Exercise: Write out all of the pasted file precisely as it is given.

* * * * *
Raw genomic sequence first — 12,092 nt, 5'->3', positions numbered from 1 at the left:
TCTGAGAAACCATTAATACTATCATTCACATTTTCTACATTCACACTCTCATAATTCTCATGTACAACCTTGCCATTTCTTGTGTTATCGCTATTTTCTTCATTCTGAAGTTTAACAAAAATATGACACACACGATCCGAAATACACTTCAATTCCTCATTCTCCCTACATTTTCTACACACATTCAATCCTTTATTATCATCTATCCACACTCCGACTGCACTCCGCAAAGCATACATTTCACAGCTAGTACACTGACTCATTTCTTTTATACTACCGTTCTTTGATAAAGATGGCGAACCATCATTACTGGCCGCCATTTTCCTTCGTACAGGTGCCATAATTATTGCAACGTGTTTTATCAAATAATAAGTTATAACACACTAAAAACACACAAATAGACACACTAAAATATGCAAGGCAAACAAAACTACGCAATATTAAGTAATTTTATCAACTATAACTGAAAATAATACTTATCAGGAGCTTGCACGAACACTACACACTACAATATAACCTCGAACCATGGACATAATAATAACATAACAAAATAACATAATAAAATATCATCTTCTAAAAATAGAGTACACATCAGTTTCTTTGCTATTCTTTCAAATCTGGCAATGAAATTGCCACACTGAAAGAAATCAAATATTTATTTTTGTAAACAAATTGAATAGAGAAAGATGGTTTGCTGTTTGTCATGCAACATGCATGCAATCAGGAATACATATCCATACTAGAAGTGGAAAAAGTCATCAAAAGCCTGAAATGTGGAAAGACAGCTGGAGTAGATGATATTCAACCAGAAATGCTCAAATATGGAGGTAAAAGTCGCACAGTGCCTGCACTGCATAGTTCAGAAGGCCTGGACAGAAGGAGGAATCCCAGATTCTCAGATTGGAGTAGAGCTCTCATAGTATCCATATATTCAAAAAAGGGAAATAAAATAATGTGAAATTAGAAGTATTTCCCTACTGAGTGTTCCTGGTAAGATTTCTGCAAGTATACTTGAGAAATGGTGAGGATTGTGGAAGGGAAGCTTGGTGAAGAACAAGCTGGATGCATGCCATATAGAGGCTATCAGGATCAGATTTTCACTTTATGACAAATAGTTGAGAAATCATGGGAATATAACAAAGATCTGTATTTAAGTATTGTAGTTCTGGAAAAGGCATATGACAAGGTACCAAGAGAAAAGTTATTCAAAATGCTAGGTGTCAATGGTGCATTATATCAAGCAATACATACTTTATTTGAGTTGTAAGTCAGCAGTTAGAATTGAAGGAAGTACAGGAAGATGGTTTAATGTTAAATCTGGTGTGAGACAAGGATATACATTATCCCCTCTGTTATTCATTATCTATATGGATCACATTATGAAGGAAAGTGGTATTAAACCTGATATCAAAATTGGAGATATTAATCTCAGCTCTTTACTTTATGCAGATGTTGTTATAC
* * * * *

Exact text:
Raw genomic sequence first — 12,092 nt, 5'->3', positions numbered from 1 at the left:
TCTGAGAAACCATTAATACTATCATTCACATTTTCTACATTCACACTCTCATAATTCTCATGTACAACCTTGCCATTTCTTGTGTTATCGCTATTTTCTTCATTCTGAAGTTTAACAAAAATATGACACACACGATCCGAAATACACTTCAATTCCTCATTCTCCCTACATTTTCTACACACATTCAATCCTTTATTATCATCTATCCACACTCCGACTGCACTCCGCAAAGCATACATTTCACAGCTAGTACACTGACTCATTTCTTTTATACTACCGTTCTTTGATAAAGATGGCGAACCATCATTACTGGCCGCCATTTTCCTTCGTACAGGTGCCATAATTATTGCAACGTGTTTTATCAAATAATAAGTTATAACACACTAAAAACACACAAATAGACACACTAAAATATGCAAGGCAAACAAAACTACGCAATATTAAGTAATTTTATCAACTATAACTGAAAATAATACTTATCAGGAGCTTGCACGAACACTACACACTACAATATAACCTCGAACCATGGACATAATAATAACATAACAAAATAACATAATAAAATATCATCTTCTAAAAATAGAGTACACATCAGTTTCTTTGCTATTCTTTCAAATCTGGCAATGAAATTGCCACACTGAAAGAAATCAAATATTTATTTTTGTAAACAAATTGAATAGAGAAAGATGGTTTGCTGTTTGTCATGCAACATGCATGCAATCAGGAATACATATCCATACTAGAAGTGGAAAAAGTCATCAAAAGCCTGAAATGTGGAAAGACAGCTGGAGTAGATGATATTCAACCAGAAATGCTCAAATATGGAGGTAAAAGTCGCACAGTGCCTGCACTGCATAGTTCAGAAGGCCTGGACAGAAGGAGGAATCCCAGATTCTCAGATTGGAGTAGAGCTCTCATAGTATCCATATATTCAAAAAAGGGAAATAAAATAATGTGAAATTAGAAGTATTTCCCTACTGAGTGTTCCTGGTAAGATTTCTGCAAGTATACTTGAGAAATGGTGAGGATTGTGGAAGGGAAGCTTGGTGAAGAACAAGCTGGATGCATGCCATATAGAGGCTATCAGGATCAGATTTTCACTTTATGACAAATAGTTGAGAAATCATGGGAATATAACAAAGATCTGTATTTAAGTATTGTAGTTCTGGAAAAGGCATATGACAAGGTACCAAGAGAAAAGTTATTCAAAATGCTAGGTGTCAATGGTGCATTATATCAAGCAATACATACTTTATTTGAGTTGTAAGTCAGCAGTTAGAATTGAAGGAAGTACAGGAAGATGGTTTAATGTTAAATCTGGTGTGAGACAAGGATATACATTATCCCCTCTGTTATTCATTATCTATATGGATCACATTATGAAGGAAAGTGGTATTAAACCTGATATCAAAATTGGAGATATTAATCTCAGCTCTTTACTTTATGCAGATGTTGTTATAC